by Stephanie Overby

Brazil Sambas onto Offshore Outsourcing Stage

Jul 03, 20074 mins

Areas around Rio, Su00e3o Paulo emerge as alternative to India, other destinations, for applications work.

Offshore outsourcing managers used to traveling back and forth to Bangalore may be trading in those frequent flier miles for tickets to São Paulo or Rio. And not for any much-needed R&R.

Some IT organizations experienced in offshoring are looking to Brazil as an emerging option for software development and maintenance services. In most cases, the move is part of a diversification strategy as demand continues to put upward pressure on wages in India.

In addition, some companies may be looking for a way to bring offshore work a bit closer to home in the Western hemisphere. “There are instances where [Brazil] is used instead of India because of its closer proximity and similar time zones to the U.S.,” says Eugene M. Kublanov, COO and managing director for offshoring outsourcing advisor NeoIT.


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Brazilian IT services companies are eager for the international business. The domestic market for IT work is growing at a decent 17 percent a year, according to Jair Ribeiro, president of São Paulo–based CPM Braxis, Brazil’s largest IT services company with $500 million in annual revenue. But CPM Braxis and other local market leaders, such as Brasilia-based Politec and Rio de Janeiro–based DBA, are ravenous for a piece of the offshore outsourcing market, which is growing at more than twice that rate.

These companies are contending with some much larger competitors. Most multinational outsourcers, including IBM, EDS, HP, Unisys and Accenture, have set up shop in Brazil. IBM, for example, is using Brazil as a hub for infrastructure management, employing more than 9,000 people in Campinas, 90 minutes outside of São Paolo, says Kublanov. Tier-1 Indian players, including TCS, Satyam, Infosys and Wipro, and larger Mexican IT services companies including Neoris and Softek, have moved in as well.

Financial services key client for Brazil

The biggest market for companies like CPM Braxis is the financial services industry, thanks to that company’s experience building robust software to cope with the country’s financial crises in the 1980s and ’90s. Financial services business makes up half of the revenues at CPM Braxis.

The second major source of revenues is ERP work. Brazil boasts one of the largest concentrations of SAP consultants in the world outside of Germany. Due to a large population of German descent, SAP has been operating in Brazil for years, and local corporations and divisions of multinationals have aggressively installed the ERP systems, says Kublanov. To be fair, Ribeiro says he also does a decent amount of Oracle business. Experience in Cobol and other legacy languages are also one of CPM Braxis’s selling points.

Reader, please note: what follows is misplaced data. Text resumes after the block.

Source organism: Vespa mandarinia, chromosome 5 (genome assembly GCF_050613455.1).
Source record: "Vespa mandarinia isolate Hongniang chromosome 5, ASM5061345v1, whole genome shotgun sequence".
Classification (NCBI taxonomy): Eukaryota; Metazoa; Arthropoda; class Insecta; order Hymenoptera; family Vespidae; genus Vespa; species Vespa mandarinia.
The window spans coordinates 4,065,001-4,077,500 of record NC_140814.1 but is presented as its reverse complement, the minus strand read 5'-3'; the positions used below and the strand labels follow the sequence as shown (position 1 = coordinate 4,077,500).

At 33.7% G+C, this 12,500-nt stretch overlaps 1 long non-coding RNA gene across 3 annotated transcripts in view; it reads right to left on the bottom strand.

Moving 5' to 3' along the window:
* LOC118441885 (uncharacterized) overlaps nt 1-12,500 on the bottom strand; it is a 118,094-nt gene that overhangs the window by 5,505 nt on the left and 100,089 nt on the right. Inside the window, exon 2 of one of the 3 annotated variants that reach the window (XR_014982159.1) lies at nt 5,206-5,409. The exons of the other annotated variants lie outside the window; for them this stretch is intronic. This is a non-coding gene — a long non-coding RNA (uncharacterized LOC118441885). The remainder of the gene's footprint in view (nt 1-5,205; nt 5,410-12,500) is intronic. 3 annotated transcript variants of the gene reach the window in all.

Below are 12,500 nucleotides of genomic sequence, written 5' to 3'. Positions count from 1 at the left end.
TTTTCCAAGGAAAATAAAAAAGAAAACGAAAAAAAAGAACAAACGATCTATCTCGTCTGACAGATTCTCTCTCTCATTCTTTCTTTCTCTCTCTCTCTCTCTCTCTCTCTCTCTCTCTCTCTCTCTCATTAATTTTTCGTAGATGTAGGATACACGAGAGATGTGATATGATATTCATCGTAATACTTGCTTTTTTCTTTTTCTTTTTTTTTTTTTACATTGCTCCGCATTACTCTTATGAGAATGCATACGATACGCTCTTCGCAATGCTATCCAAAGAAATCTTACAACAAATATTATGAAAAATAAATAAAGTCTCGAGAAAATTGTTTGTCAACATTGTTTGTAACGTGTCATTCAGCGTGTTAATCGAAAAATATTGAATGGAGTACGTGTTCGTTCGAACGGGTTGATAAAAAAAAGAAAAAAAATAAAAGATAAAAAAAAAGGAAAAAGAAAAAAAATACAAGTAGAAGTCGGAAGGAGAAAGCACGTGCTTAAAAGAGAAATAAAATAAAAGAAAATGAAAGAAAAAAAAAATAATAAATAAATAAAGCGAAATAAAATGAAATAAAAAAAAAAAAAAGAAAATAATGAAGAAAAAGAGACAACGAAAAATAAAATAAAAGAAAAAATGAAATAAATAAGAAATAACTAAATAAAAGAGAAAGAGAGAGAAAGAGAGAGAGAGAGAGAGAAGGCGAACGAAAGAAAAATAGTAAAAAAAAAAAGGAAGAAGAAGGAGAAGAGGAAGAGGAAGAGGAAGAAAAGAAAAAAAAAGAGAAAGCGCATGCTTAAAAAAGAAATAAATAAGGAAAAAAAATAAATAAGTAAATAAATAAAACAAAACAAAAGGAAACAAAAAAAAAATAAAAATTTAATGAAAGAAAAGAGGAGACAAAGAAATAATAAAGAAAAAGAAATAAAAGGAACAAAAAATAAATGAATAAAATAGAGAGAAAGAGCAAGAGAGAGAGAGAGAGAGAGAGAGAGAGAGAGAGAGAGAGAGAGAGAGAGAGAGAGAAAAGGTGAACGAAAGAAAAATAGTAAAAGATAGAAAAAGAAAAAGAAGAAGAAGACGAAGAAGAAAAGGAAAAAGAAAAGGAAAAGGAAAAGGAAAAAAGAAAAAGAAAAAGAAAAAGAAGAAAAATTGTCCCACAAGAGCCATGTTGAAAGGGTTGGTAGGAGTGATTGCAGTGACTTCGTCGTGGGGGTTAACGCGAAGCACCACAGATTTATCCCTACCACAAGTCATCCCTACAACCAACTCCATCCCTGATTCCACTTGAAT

Companies who have outsourced IT work to Brazil include JPMorgan, Estee Lauder, and offshore first-moved General Electric. Some companies, including Citigroup, Motorola, Dell and Oracle, have set up captive (company-owned and operated) development centers.

Unlike some of its global competition, there is no real business process outsourcing, or BPO, business for Brazil. “English skills are available from a well-educated subset of the population,” says Kublanov. “[There] is far less than in countries such as Eastern Europe, giving Brazil limited capacity to jump deeply into the businesses such as call centers.” The best English speakers go to work for multinationals, Kublanov adds.

More growth predicted

Some analysts predict growth in Brazil’s IT services sector, currently valued at $1.1 billion by Frost & Sullivan and predicted to triple by 2012. But not everything is working in Brazil’s favor. “Brazil is an anomaly in the global market,” says Kublanov. On one hand, there’s great potential to service the United States and European market due to location and cultural affinity. On the other hand, employee costs are high and personal security concerns plaguing São Paolo and Rio de Janeiro make it a challenging work environment, says Kublanov. As one of the strongest economies in Latin America, Brazil’s own companies are now a target market for other countries like India providing cheaper offshore services.

Ribeiro, more focused on the international business, is concerned that not enough U.S. companies are familiar with the IT services options in Brazil. He’d like to see the Brazilian government do a better job of branding and marketing the country’s IT resources.

The country already has an industry association in place: BRASSCOM, the Brazilian Association of Software and Service Export Companies, Brazil’s version of India’s NASSCOM (National Association of Software and Services Companies).